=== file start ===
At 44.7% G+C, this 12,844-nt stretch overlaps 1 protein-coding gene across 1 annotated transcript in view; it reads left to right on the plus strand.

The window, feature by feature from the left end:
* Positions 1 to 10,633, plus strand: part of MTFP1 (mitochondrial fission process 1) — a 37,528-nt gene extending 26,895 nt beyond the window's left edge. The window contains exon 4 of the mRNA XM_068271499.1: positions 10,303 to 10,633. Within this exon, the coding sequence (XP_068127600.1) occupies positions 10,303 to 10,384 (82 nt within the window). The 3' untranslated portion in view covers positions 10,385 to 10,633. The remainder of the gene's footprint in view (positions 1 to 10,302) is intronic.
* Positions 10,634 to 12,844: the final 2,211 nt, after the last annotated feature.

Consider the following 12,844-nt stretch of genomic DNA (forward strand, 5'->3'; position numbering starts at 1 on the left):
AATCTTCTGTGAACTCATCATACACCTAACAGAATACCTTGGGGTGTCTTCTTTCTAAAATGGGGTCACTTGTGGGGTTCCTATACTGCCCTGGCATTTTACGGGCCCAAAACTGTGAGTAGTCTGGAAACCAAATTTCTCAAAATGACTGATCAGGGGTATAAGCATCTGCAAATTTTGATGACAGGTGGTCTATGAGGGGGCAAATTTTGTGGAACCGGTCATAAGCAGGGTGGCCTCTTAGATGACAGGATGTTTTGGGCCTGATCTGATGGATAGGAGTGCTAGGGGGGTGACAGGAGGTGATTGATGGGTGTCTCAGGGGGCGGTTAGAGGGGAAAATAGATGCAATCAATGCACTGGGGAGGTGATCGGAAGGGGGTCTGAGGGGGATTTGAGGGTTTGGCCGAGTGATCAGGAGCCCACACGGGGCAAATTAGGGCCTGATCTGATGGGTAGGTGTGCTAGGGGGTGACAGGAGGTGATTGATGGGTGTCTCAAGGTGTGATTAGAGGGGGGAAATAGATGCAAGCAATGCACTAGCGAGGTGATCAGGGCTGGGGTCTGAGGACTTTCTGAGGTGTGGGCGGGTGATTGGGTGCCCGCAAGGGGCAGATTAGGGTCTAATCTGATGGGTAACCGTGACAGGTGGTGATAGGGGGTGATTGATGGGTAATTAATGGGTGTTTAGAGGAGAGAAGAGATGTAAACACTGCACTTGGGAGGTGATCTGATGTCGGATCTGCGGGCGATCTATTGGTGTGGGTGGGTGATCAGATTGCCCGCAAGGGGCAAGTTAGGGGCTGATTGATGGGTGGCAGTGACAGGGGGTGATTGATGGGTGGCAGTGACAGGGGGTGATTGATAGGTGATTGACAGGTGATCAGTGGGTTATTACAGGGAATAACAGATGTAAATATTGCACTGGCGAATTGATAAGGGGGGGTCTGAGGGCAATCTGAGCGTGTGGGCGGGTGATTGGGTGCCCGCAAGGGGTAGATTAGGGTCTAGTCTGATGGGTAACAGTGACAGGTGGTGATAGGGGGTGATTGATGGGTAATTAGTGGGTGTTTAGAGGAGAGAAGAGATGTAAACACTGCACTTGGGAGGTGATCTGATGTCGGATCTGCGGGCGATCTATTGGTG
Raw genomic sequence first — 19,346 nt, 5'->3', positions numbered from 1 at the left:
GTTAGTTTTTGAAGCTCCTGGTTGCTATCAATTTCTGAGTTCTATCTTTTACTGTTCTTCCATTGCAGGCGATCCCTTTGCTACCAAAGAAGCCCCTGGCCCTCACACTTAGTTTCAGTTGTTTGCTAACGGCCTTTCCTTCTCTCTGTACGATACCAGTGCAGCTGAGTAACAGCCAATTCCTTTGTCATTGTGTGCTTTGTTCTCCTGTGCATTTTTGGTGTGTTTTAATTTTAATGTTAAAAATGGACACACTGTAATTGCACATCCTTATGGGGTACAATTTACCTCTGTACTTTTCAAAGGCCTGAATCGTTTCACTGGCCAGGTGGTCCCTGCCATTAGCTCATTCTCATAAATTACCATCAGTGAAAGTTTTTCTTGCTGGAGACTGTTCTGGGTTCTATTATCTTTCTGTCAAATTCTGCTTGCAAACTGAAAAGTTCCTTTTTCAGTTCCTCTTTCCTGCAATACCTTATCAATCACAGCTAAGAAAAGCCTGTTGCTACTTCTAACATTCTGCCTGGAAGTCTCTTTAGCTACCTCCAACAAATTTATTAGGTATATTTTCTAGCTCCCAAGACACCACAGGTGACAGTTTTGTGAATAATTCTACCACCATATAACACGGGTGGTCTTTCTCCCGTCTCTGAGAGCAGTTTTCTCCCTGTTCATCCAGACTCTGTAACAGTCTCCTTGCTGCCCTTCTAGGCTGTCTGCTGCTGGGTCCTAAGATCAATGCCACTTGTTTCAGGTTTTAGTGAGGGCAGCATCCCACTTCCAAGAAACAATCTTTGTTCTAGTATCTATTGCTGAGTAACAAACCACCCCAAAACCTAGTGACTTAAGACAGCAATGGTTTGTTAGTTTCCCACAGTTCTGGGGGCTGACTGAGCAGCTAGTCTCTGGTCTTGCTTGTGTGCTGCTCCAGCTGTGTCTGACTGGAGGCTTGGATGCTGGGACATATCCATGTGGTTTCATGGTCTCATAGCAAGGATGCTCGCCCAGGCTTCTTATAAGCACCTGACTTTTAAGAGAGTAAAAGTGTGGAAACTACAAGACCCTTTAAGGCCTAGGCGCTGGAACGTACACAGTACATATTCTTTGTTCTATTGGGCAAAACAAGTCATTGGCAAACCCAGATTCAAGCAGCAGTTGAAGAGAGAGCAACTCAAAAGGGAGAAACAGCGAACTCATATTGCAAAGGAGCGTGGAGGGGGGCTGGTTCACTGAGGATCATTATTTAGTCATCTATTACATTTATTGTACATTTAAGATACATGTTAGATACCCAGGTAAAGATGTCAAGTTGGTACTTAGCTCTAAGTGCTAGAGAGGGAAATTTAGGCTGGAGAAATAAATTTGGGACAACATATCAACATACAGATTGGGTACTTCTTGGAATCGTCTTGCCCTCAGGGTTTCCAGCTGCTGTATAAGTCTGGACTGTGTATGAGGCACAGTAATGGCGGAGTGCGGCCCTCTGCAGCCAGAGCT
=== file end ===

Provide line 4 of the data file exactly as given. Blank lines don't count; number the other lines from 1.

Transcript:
* Positions 10,634 to 12,844: the final 2,211 nt, after the last annotated feature.